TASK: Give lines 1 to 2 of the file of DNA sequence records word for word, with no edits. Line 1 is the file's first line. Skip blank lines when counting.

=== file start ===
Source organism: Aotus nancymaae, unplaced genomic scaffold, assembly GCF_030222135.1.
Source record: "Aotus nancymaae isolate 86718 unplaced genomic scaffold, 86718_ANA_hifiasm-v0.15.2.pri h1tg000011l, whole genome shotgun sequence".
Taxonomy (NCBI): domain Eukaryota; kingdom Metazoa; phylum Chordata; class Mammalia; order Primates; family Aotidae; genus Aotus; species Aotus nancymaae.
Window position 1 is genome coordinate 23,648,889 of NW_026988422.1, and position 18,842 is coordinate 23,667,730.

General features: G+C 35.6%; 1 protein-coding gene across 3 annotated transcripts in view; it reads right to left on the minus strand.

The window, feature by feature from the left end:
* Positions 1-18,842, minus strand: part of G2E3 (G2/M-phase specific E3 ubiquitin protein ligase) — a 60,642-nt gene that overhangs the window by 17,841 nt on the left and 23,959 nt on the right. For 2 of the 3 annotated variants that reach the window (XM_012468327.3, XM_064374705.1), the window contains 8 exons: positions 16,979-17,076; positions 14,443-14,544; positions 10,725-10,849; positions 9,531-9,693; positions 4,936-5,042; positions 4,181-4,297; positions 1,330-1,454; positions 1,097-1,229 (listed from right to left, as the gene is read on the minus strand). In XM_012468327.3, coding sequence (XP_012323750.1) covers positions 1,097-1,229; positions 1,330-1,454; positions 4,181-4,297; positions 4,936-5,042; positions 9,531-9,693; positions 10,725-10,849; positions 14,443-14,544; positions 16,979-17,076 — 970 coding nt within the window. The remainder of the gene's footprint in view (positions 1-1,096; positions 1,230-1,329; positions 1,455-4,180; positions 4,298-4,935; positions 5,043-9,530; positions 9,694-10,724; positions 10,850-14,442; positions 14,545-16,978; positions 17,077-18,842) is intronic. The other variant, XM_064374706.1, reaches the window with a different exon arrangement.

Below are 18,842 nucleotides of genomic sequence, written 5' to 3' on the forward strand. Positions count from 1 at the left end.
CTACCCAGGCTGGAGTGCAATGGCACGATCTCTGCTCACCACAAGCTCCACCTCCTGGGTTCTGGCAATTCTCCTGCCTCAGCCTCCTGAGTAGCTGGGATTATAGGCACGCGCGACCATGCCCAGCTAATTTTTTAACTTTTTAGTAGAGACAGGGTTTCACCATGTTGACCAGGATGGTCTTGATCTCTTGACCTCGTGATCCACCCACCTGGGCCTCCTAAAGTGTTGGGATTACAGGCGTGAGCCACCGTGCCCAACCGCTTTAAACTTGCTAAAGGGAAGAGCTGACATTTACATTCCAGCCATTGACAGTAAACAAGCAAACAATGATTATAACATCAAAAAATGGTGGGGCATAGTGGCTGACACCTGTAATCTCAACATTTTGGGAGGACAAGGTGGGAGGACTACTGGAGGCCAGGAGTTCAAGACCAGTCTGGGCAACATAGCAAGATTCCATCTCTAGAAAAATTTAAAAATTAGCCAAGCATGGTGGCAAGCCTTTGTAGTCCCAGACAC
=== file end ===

Source organism: Aotus nancymaae, unplaced genomic scaffold, assembly GCF_030222135.1.
Source record: "Aotus nancymaae isolate 86718 unplaced genomic scaffold, 86718_ANA_hifiasm-v0.15.2.pri h1tg000011l, whole genome shotgun sequence".